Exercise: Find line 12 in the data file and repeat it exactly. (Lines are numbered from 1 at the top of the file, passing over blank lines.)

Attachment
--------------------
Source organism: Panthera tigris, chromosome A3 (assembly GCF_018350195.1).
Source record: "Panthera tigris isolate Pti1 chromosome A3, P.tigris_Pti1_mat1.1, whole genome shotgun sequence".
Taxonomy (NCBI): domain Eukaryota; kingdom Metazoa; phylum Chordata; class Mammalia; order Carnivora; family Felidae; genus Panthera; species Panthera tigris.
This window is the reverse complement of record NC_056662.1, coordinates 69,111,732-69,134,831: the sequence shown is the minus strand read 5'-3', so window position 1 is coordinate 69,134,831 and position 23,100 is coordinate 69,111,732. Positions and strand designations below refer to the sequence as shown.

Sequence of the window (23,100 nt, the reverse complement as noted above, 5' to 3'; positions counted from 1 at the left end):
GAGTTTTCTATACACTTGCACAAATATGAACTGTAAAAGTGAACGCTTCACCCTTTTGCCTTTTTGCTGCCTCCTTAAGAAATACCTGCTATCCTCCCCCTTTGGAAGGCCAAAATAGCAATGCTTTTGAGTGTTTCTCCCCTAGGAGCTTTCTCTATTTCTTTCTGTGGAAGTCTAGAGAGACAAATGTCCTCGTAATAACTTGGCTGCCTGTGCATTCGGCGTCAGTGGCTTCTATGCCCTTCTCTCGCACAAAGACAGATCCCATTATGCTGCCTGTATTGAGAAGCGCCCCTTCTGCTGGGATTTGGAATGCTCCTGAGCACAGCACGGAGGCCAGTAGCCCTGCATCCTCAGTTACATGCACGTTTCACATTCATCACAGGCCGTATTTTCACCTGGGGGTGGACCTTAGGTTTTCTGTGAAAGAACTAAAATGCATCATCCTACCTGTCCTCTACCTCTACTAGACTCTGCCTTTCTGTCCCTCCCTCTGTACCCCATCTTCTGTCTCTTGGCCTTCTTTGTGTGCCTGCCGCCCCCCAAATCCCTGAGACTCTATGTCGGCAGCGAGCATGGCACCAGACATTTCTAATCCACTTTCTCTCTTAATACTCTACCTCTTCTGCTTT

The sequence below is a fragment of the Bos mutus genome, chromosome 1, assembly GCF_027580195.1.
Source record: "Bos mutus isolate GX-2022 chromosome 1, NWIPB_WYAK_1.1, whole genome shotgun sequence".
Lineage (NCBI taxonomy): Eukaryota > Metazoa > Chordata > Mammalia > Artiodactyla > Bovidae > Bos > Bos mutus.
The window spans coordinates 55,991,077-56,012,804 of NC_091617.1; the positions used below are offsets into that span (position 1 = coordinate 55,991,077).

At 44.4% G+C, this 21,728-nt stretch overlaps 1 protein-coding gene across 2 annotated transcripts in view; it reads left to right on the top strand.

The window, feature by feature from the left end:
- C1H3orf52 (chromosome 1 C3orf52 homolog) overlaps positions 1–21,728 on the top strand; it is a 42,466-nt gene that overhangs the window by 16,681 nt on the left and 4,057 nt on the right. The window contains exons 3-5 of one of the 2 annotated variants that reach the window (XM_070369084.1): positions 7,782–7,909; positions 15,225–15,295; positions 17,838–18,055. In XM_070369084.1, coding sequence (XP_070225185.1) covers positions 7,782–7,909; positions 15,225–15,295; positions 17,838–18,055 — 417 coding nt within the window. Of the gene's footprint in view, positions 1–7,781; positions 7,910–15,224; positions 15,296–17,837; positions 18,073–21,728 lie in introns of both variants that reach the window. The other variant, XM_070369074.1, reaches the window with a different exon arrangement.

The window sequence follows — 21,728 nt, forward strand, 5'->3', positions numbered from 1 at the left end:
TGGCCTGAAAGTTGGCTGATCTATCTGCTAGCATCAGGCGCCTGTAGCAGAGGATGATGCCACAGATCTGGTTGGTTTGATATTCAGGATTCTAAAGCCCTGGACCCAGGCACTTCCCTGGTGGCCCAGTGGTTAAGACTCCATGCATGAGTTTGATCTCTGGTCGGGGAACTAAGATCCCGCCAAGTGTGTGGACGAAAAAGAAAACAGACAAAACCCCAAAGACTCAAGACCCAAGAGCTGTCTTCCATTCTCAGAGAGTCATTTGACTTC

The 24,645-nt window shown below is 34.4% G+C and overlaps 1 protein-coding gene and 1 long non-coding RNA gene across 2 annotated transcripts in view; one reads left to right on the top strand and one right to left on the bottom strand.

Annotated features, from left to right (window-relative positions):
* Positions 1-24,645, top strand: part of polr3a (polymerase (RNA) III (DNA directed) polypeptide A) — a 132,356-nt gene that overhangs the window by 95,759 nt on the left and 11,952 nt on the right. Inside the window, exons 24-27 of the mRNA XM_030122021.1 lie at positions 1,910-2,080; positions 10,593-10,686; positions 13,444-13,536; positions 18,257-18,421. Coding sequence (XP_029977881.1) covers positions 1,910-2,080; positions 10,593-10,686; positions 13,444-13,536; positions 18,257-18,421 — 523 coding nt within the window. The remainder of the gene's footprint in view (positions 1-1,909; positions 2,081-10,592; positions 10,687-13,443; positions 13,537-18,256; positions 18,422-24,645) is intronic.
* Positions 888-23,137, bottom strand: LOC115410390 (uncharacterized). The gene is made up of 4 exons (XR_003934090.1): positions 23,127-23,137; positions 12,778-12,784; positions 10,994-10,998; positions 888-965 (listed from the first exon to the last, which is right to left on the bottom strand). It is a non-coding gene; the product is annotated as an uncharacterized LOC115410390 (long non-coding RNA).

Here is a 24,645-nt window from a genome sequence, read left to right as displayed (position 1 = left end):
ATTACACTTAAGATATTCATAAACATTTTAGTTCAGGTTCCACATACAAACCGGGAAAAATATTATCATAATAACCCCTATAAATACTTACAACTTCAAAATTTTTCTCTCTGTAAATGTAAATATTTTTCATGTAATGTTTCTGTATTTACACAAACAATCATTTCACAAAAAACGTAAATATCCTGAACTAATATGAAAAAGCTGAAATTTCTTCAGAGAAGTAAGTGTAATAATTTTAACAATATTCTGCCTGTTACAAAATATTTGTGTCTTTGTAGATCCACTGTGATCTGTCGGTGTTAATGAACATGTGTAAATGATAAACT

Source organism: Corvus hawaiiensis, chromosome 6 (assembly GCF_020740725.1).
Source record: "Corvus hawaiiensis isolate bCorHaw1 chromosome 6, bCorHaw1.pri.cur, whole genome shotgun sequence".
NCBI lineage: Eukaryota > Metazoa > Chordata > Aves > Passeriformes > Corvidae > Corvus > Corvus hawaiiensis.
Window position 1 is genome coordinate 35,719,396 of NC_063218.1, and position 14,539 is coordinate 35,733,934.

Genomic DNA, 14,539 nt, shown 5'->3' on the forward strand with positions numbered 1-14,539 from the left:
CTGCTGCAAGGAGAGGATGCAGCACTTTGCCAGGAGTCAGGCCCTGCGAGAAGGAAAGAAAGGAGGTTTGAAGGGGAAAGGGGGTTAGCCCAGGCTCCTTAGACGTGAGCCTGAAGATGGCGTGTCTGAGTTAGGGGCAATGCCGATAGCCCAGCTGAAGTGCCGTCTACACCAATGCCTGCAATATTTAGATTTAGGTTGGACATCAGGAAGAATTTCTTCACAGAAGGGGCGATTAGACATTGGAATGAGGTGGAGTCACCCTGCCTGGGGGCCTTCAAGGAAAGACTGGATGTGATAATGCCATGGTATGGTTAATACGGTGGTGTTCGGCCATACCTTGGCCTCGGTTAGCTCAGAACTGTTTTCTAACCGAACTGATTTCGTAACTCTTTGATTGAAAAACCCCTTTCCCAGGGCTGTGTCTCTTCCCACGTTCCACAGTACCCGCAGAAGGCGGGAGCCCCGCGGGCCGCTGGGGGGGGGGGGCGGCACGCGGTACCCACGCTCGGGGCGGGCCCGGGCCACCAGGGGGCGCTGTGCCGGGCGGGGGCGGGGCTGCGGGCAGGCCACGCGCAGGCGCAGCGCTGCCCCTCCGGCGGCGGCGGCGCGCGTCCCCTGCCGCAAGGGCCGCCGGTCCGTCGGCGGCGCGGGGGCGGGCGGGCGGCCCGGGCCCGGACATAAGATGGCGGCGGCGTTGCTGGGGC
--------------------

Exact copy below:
The window, feature by feature from the left end: